The Middle East Channel

The PKK’s tentative peace with Turkey

QANDIL MOUNTAINS, IRAQ -- Murat Karayilan's mustached face soured as he read from the daily intelligence report prepared by his field commanders in the Kurdistan Workers' Party (PKK), the rebel group that has fought Turkey since 1984.

The Turkish army is flying Cobra attack helicopters even as PKK guerrillas withdraw from Turkey to camps in northern Iraq, the report said. U.S. drones still buzz over the PKK's mountain strongholds. Turkish military operations continue near the Iraqi border, the militants have written.

Karayilan, chairman of the executive council of the Kurdistan Communities Union (KCK), the umbrella formation that encompasses the PKK, denounced these and other "provocations," but insisted they will not upset the tentative peace process with Ankara as long as there are no attacks. The PKK's broad popular support and impenetrable mountain fortress on the Iraqi border with Iran offer it the choice of continuing the insurgency. But Karayilan sees the PKK's future in the cities of Turkey, not the rebel hideouts he has waged war from for almost 30 years.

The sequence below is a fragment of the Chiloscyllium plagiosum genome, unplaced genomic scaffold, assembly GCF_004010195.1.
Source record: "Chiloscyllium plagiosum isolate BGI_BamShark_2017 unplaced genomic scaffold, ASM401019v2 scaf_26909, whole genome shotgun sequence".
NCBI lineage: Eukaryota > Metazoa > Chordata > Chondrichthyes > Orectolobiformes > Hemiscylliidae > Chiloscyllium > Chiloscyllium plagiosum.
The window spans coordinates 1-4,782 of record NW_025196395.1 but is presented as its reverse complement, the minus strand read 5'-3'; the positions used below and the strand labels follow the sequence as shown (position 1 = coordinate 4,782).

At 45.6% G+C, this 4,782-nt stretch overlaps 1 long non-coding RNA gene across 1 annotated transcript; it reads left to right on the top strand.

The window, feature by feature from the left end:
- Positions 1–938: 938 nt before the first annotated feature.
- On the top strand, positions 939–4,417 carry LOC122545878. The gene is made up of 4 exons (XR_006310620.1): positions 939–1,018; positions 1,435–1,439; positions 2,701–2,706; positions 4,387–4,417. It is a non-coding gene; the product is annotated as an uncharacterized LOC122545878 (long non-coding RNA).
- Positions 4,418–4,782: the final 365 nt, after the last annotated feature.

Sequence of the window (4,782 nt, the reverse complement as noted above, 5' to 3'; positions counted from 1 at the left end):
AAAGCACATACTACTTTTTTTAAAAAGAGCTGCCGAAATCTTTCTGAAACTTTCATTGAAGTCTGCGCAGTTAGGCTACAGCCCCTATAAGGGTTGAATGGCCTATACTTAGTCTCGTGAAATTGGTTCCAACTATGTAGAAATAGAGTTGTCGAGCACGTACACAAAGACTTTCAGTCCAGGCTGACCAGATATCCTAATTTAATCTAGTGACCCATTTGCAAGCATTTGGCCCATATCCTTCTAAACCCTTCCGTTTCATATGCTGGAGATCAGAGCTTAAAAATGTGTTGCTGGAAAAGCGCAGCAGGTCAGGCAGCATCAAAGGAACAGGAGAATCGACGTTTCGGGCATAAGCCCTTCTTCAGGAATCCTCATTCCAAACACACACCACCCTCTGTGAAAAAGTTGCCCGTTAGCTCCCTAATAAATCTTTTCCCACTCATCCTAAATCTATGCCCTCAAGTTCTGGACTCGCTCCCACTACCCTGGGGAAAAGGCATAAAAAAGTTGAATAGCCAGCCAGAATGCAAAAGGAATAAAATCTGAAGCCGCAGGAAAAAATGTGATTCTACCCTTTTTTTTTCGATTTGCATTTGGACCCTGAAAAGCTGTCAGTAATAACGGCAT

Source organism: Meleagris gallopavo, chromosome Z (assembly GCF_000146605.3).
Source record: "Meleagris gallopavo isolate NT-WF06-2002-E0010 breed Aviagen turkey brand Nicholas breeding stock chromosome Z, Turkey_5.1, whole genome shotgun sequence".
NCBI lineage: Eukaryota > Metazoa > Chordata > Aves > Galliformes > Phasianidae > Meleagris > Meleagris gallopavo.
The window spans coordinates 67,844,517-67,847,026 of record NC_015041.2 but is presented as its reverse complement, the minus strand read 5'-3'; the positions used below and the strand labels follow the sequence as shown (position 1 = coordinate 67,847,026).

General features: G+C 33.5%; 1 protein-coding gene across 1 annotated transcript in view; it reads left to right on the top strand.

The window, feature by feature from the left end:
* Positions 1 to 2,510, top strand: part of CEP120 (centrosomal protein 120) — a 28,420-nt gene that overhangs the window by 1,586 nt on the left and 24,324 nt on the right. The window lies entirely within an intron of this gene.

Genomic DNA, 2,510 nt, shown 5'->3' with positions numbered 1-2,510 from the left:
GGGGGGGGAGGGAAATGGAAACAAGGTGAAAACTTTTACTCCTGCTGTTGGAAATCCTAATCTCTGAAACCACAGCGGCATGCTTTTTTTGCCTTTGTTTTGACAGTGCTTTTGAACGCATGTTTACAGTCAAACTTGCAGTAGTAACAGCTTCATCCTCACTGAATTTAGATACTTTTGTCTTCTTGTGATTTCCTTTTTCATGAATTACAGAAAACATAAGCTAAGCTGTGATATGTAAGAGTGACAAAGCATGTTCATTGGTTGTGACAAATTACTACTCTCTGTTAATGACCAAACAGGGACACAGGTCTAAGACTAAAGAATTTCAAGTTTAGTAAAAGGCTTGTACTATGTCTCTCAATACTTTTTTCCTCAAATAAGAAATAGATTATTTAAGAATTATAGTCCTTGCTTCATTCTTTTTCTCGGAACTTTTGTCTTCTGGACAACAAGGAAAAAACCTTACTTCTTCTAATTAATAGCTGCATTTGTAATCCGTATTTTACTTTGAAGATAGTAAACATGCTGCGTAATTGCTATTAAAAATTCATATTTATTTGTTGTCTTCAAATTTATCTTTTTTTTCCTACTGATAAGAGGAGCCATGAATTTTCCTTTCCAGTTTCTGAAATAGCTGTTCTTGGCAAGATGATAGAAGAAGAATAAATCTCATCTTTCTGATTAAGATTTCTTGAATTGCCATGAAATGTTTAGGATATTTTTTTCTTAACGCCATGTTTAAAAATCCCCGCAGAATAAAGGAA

"If Turkey carries out reforms, if the process is successful, our goal is to be legal and lawful, not illegal in the mountains," Karayilan told Foreign Policy in an interview at a PKK safe house in the Qandil Mountains.